Our Family’s (2nd) Year in the South of France
Kids and Castles - Our year with kids in the South of France

Category — Village Life

Being the Maman Anglais

To my kids’ school friends, I am the Maman Anglais who speaks a very strange and limited version of French.

Starting in Grade 1, French children study English in school, and some of them like to practice with me. It’s usually a pretty basic conversation, but I know how encouraging it is to have a native speaker understand you when you try to speak their language – and how very discouraging it is when they just don’t.

I make an effort to be supportive of any child who wants to take their English words for a spin, so when a boy came up to me the other day at a village party and started off with our usual English exchange, I gave him my full attention.

Boy:  “Allo”
Me:   “Hello.  How are you?”
Boy:  “Good.”
Me:   “I am good too.”
Boy:  “Cheat.”
Me:   (Very confused because usually they say bye and leave at this point. I don’t understand but don’t want to discourage him.) “Pardon.”
Boy:  “Cheat.  ummm…  Sheet.”
Me:   (Still not getting it but wanting to encourage him.)  “Yes. You have a sheet?”

He left before I figured out that he was trying to shock me with his new English swear word. That boy definitely needs to work on his accent to be bilingually obnoxious.

February 22, 2014   1 Comment

Village Vignette

It was a lovely afternoon so I took a break and walked up the hill to our tiny village.

I love this walk – gorgeous rolling hills in every direction, the field of sunflowers about to be harvested, the pony that runs over looking for treats, and the cemetery that seems to be almost the same size as the village.


(The cemetery has the best cell phone reception in the entire village.)


I also love the village itself.  No two houses look anything the same, the church has the style of the region that looks a bit like a fortress, and there are small pockets of loveliness everywhere.

village_road village_flowers village_church

As I got into the village proper on this walk, I passed a stranger coming out of his house. As village etiquette requires, I nodded and said “Bonjour.”

The immediate reply, in British-accented English. “Well hello. I take it you are Canadian.”


Was it the way I was dressed? Was my smile a little too enthusiastic? Could he be a linguistic savant who could hear an English Canadian accent in a single French word?

Of course it’s none of these. We live in a small village and word has got around.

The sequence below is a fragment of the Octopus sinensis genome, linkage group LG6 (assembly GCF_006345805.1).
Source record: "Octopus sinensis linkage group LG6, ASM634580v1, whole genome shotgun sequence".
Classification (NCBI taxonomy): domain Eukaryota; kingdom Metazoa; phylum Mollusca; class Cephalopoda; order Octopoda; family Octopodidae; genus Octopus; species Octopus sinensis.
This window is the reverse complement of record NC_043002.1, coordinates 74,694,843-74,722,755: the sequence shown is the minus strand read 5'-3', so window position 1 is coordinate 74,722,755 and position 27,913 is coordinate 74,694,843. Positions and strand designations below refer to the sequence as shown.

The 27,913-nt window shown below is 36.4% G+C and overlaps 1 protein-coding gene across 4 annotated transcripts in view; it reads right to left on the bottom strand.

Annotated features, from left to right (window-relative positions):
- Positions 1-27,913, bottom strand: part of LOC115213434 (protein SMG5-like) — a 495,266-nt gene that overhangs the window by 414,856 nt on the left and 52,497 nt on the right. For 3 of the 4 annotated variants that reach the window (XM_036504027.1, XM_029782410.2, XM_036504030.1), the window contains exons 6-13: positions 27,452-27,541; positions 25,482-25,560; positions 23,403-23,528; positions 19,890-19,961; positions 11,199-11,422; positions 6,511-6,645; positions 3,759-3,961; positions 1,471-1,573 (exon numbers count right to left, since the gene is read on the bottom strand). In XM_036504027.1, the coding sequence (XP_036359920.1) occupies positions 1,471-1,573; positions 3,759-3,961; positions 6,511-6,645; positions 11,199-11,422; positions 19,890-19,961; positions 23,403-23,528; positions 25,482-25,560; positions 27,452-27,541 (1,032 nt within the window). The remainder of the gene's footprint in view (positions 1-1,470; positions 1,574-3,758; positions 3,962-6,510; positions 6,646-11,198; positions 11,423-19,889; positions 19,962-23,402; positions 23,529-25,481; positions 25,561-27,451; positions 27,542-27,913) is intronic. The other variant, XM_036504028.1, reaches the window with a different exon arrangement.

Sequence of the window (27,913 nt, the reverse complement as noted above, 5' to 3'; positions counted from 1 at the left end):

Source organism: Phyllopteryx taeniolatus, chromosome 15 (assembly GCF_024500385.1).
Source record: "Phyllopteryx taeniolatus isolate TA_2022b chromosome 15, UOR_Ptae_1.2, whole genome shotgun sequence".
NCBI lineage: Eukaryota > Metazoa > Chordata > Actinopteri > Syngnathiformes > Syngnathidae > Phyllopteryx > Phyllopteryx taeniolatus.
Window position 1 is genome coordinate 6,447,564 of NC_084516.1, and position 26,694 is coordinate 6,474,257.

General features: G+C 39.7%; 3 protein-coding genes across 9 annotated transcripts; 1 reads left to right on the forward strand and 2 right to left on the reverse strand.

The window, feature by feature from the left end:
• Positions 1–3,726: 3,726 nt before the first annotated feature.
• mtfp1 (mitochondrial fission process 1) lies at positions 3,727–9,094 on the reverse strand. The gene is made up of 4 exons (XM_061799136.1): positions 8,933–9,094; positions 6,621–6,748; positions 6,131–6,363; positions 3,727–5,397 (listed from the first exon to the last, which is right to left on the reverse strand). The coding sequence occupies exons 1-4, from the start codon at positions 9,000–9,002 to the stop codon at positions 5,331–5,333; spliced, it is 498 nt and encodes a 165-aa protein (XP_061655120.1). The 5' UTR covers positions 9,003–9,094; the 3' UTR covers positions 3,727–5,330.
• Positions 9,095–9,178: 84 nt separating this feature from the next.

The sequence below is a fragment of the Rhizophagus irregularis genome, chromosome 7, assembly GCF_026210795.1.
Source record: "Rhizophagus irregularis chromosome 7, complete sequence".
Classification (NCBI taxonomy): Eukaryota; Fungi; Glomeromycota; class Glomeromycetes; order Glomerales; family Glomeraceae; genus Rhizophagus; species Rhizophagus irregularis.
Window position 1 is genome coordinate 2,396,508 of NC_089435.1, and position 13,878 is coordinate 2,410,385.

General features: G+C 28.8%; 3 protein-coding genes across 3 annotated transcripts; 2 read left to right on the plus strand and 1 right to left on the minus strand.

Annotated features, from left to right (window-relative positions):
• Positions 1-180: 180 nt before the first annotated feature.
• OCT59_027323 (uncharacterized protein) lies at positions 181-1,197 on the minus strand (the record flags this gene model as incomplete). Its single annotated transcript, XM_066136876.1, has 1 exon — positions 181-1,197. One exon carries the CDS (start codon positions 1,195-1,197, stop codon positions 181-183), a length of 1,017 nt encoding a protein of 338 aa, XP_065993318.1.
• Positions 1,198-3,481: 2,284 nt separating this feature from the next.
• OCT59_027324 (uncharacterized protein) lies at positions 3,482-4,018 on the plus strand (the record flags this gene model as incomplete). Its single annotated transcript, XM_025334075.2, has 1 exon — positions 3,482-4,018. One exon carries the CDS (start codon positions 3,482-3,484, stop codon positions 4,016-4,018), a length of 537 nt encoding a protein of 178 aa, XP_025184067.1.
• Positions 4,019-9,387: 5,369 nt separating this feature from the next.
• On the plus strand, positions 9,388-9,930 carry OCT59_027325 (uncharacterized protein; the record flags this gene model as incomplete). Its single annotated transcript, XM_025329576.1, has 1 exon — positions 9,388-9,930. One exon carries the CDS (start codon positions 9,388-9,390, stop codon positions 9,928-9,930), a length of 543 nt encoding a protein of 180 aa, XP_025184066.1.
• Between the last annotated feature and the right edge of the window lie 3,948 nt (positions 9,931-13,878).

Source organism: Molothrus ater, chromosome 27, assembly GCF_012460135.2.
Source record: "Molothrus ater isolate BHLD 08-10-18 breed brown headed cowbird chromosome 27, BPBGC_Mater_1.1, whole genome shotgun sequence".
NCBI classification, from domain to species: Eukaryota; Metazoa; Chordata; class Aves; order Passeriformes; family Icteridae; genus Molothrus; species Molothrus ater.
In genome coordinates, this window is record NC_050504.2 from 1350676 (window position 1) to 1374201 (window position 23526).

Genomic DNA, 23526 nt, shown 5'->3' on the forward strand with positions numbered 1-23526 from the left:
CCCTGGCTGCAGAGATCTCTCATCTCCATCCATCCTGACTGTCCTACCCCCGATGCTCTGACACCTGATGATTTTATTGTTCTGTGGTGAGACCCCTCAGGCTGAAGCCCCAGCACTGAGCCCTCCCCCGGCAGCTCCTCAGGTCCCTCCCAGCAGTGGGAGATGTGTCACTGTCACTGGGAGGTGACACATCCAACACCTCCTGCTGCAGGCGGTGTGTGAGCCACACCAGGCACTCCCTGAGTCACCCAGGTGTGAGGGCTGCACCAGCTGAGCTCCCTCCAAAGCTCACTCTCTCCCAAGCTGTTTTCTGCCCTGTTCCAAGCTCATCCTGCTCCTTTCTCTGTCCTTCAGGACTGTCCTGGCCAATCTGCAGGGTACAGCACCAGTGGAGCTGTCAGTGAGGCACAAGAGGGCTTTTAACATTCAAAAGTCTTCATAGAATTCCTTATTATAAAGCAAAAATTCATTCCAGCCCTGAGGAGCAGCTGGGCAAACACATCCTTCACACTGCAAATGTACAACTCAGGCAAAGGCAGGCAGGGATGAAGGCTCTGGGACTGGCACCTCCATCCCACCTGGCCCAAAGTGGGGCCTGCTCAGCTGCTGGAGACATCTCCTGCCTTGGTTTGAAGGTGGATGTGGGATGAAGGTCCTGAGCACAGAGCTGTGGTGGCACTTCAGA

November 6, 2013   2 Comments


Our landlords very kindly hosted an apero to introduce us to a few people in our new village. It was a bilingual gathering with a mix of French  and local British people. The topics at the English end of the table included local politics, schools, bureaucracy, healthcare, and kids.  The French end of the table had one main topic – FOOD.

In the South of France, food is a serious thing. Eating here is more than simply satiating hunger, it is an experience.

First, les legumes. The best place to buy vegetables is from a farm about half a mile away. There is no sign, just turn left at the first road past the greenhouse. When you get there, you’ll see that the garage door is open and there are big boxes of fruits and vegetables. The price list is on the wall. The vegetable place is only open from 10-12 on Saturday morning, and it is a very social experience since the entire village descends on the farm.


The best vegetables

JM chatted with the farmer, who explained that his vegetables are not bio (organic), because sometimes you need to deal with an infestation and the rules to be bio are very rigid. But his family eats these vegetables and so do his neighbours who see what he does every day. A lively discussion on the merits of horse manure vs. duck manure followed.


The vegetable price list

Next, the boucherie. Everyone agrees the local butcher is excellent, and we heartily agree. The French do not make any attempt to hide the fact that the meat you are eating comes from the animals you see as you drive around. Each cut of meat has a picture of the type of animal that it comes from in its pre-meat state.